WELSH PREMIER FOOTBALL

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Farrar Road BANGOR City players will run out at Farrar Road for the last time on Tuesday in an historic day for the famous North Wales football club. Here Darren Devine of Wales Online talks to club staff about taking on the likes of Atletico Madrid and Napoli at the ground that’s been home for nearly a century.

IT has hosted some of the giants of Europe. And in the past couple of decades, Bangor City’s Farrar Road has been a mainstay in the elite division of Welsh football.
But for those who proudly recall the nights when the Citizens took on the might of Atletico Madrid, or 10,000 crammed inside for a Welsh Cup final against Wrexham, it’s certain to be an emotional farewell next Tuesday when the team run out for the last ever time there.
Bangor fans will be saying goodbye to their old ground when they take on Welsh Premier rivals Prestatyn Town, as the Citizens move to a purpose-built stadium next month.
Among the select few who can claim to have witnessed almost all the highs and lows of the past 40 years is club secretary Gwynfor Jones.
And though hoping to see his team write a new and successful chapter in their history following the planned move to Nantporth on the outskirts of Bangor, Mr Jones says Farrar Road evokes an abundance of cherished memories.
The 44-year-old was first brought to the ground aged four by his father Alun – the day that began his lifelong association with the Welsh Premier League champions.
Mr Jones says of the club’s many memorable nights, the 1984-1985 season clash with Madrid in the Cup Winners’ Cup and the 1977 clash with Wrexham stand out.
He said: “There’s so many (memorable nights) to choose from. You can go back to Atletico Madrid in the 80s and Wrexham in the Welsh Cup Final when there were 10,000 people packed in for the first leg.
“We also played Swansea in the Welsh Cup when they were in the First Division.”
Mr Jones, who also lists last season’s triumph in the Welsh Premier League as one of the club’s finest hours, said the Farrar Road exit has been driven by the ground’s owners Gwynedd council, who want to see an Asda supermarket built on the site.
Bangor’s new home at Nantporth has been built by developers Morbaine and the move will see them swap Farrar Road with its 1,100 capacity for a ground that holds up to 3,000. Though at first reluctant, Mr Jones said the club, which attracts average gates of 600, is now embracing the move.
They expect to kick off their stay at Nantporth with a friendly against Wrexham next month.
Mr Jones added: “There’s room for expansion and the hope is that in years to come, the Wales FA will work with us to make our ground the top ground in North Wales, apart from Wrexham, so we can stage things like UEFA U21 matches.”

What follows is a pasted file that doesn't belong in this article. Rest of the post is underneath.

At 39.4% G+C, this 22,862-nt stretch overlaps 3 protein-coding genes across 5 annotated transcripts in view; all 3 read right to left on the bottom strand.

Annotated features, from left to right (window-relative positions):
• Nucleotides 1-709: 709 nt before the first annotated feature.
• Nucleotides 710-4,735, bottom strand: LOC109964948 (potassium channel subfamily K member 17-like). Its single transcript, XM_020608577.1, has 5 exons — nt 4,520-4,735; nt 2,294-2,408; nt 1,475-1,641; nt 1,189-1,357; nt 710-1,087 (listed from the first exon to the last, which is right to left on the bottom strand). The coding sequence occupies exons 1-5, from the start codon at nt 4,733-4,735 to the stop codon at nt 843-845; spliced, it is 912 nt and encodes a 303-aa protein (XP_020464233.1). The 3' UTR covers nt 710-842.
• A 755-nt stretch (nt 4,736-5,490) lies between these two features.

Mr Jones, who has had some success in passing on his passion for Bangor to 13-year-old son Liam, said: “My dad started watching them in the 1950s and he watched them against Napoli (after a 1962 Welsh Cup win) – that was one of his best stories.
“There were five children – four boys and a girl – and he took all four boys to the games. The other three have stopped watching because of family commitments.
“They go occasionally and will be there on Tuesday, but I’m the only one who has carried it through from the family.”
Mr Jones, who as well as volunteering as the club’s secretary works for the Royal Mail as a manager, added: “People keep telling me how honoured my dad was that I became secretary of the club.
“Unfortunately, he passed away (after a sudden heart attack aged 73) a couple of weeks before we won the League in April.
“When my father passed away, we were second in the League behind the New Saints. Everyone had written us off and I still say fate played a part when we won the last three games.
“After we won the league, some of the players and the manager said, ‘We won that for your dad’. That’s the sort of club it is to be honest – it’s a family club.
“It’s an absolutely superb club to be involved in.”
City’s current manager, Neville Powell, is a former Citizens midfielder who played against the Spaniards.
Alongside the three Welsh cups and one league title he’s won as a manager with them, the contest with Madrid is one of his stand-out memories.
“I remember we stayed in a health lodge in Snowdonia a couple of days before the game,” said Powell, 48.
“We trained up there and we were travelling down on the team bus at around 4pm on the night of the game.
“There were thousands of Bangor fans out on the road up to the ground. It was a bit scary really.
“Madrid had just beaten Celtic 6-1 in the previous round. Celtic were champions of Scotland by a mile. We thought we were going to be right up against it.”
As it turned out, despite going 2-0 down in the first five minutes, the Citizens were knocked out just 3-0 on aggregate by Madrid.
Like Mr Jones, the manager believes it’s now time for the club to look forward to making new memories at Nantporth.
“It’ll be really sad to move, but on the other hand we’re moving to a fantastic new stadium and football moves on and you have to move with it.”
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30 March 2017

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